In Hindu mythology, texts such as the Satapatha Brahmana mention the puranic story of a great flood, wherein the Matsya Avatar of Vishnu warns the first man, Manu, of the impending flood, and also advises him to build a giant boat.

In the Genesis flood narrative, Yahweh decides to flood the earth because of the depth of the sinful state of mankind. Righteous Noah is given instructions to build an ark. When the ark is completed, Noah, his family, and representatives of all the animals of the earth are called upon to enter the ark. When the destructive flood begins, all life outside of the ark perishes. After the waters recede, all those aboard the ark disembark and have God's promise that He will never judge the earth with a flood again. He gives the rainbow as the sign of this promise.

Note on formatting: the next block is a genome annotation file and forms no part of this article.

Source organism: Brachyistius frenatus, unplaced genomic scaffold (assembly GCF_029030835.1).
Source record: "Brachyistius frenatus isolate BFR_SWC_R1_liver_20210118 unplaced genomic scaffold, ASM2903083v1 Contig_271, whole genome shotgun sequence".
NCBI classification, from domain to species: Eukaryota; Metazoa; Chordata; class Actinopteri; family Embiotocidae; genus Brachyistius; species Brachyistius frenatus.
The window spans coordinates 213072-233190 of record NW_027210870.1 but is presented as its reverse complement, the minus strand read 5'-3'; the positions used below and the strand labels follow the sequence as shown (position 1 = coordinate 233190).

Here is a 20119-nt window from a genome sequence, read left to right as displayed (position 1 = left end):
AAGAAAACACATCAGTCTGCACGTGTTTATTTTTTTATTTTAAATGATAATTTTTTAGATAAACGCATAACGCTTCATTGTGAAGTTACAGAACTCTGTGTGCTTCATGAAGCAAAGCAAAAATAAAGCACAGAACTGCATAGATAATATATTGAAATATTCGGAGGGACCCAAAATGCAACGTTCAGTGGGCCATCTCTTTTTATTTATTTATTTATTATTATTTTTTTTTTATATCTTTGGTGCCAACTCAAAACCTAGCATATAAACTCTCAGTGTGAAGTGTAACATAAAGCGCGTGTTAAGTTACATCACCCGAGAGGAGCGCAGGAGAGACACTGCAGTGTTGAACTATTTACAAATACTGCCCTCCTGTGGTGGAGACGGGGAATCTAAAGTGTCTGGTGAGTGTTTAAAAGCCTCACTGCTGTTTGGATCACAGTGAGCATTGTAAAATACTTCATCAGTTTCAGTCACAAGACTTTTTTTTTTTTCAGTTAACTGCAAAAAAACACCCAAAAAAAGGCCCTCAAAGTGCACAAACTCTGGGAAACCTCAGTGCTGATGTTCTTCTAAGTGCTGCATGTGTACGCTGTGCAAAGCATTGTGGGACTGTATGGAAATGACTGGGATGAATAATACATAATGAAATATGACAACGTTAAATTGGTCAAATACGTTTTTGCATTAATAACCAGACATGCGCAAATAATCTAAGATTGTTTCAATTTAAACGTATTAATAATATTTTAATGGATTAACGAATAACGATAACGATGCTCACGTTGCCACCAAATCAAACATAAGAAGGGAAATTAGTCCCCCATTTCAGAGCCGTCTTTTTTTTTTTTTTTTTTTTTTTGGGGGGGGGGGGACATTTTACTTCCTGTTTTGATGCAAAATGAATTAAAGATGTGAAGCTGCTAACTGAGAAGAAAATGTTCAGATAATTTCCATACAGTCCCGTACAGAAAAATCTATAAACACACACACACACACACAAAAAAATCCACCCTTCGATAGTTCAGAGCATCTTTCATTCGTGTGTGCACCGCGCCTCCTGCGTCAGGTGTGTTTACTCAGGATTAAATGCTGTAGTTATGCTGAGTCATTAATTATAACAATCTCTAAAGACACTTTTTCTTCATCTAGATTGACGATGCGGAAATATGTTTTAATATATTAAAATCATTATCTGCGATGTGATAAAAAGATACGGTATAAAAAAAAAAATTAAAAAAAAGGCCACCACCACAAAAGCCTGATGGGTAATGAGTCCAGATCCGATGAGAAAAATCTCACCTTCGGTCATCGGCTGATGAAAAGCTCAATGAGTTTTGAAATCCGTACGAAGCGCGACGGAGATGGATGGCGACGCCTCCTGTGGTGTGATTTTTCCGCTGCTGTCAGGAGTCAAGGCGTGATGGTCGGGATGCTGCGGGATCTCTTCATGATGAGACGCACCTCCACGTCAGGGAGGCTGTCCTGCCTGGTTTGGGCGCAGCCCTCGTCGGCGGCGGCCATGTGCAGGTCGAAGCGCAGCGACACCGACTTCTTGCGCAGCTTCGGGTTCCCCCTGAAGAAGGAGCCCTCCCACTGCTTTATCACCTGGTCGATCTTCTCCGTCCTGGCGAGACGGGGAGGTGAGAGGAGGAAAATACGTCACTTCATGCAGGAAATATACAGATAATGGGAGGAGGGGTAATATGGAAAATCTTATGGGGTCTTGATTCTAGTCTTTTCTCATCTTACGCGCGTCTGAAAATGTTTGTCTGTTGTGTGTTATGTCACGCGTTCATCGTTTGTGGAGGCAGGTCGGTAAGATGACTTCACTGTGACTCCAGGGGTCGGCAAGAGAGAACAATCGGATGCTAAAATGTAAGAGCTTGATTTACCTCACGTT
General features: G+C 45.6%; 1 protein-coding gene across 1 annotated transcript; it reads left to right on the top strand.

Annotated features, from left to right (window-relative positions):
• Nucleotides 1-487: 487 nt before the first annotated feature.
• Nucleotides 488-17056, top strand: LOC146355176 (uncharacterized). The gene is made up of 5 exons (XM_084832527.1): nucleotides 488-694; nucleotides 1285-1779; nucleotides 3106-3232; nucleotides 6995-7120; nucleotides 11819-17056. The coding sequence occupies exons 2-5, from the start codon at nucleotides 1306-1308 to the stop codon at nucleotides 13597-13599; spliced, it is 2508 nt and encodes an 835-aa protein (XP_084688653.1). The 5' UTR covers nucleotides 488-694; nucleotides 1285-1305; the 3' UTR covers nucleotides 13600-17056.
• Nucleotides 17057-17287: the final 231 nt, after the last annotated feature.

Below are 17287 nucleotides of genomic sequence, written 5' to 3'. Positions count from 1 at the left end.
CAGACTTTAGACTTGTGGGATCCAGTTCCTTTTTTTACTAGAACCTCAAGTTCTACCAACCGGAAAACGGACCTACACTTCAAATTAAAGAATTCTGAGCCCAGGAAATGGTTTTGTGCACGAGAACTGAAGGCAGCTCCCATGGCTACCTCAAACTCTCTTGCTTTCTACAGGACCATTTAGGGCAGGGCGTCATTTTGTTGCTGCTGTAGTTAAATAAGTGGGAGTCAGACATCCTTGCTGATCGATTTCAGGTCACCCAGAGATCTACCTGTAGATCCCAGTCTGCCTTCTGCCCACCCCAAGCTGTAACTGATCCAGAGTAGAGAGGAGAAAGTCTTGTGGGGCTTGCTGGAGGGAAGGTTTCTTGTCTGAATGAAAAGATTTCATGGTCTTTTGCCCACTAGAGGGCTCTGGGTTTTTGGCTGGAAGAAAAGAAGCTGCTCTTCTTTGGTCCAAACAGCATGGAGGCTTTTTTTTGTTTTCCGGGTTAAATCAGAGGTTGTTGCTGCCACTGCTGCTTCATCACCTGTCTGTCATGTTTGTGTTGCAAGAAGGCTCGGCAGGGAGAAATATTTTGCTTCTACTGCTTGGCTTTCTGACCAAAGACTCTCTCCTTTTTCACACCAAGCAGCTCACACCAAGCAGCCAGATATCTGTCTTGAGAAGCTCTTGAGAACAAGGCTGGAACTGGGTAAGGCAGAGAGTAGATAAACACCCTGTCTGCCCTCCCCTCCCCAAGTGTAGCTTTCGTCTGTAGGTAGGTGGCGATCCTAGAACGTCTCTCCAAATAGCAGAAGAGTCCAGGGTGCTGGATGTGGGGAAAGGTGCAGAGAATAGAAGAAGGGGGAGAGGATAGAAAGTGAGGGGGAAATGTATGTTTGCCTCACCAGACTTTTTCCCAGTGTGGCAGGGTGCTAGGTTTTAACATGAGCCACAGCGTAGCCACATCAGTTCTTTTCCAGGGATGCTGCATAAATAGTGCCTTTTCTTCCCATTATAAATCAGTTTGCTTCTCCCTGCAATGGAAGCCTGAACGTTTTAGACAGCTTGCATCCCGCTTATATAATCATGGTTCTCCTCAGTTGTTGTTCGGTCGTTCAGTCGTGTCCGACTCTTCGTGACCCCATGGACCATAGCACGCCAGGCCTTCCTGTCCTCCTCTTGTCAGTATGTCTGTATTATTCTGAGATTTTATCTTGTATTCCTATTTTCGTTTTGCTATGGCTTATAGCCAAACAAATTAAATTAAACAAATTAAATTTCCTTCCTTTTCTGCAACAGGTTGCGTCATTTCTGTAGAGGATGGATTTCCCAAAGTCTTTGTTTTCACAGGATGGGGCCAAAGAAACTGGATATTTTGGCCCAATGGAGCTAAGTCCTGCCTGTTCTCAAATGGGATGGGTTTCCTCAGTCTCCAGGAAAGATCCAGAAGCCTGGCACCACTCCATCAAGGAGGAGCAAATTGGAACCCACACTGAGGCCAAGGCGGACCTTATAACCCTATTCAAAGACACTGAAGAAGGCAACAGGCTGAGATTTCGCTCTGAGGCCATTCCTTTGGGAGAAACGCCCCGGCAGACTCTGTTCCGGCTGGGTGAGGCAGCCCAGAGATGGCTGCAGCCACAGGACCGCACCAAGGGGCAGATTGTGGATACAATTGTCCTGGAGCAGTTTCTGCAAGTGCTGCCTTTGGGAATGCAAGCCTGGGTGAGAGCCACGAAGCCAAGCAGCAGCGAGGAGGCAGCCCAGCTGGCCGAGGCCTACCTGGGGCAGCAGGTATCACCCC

In Plato's Timaeus, Timaeus says that because the Bronze race of Humans had been making wars constantly Zeus got angered and decided to punish humanity by a flood. Prometheus the Titan knew of this and told the secret to Deucalion, advising him to build an ark in order to be saved. After 9 nights and days the water started receding and the ark was landed at Mount Parnassus.

In ancient Mesopotamia, the excavated cities of Shuruppak, Ur, Kish, Uruk, Lagash, and Ninevah all present evidence of flooding. However, the evidence comes from different times. In Israel, there is no such evidence of a widespread flood.

The geography of the Mesopotamian area was considerably changed by the filling of the Persian Gulf after sea waters rose following the last ice age. Global sea levels were about 120m lower up till 18,000 BP and rose till at 8,000 BP they reached the current levels, which are now an average 40m above the floor of the Gulf, which was a huge (800 km (500 mi) x 200 km (120 mi)) low-lying and fertile region in Mesopotamia, in which human habitation is thought to have been strong around the Gulf Oasis for 100,000 years. A sudden increase in settlements above the present water level is recorded at around 7,500 BP.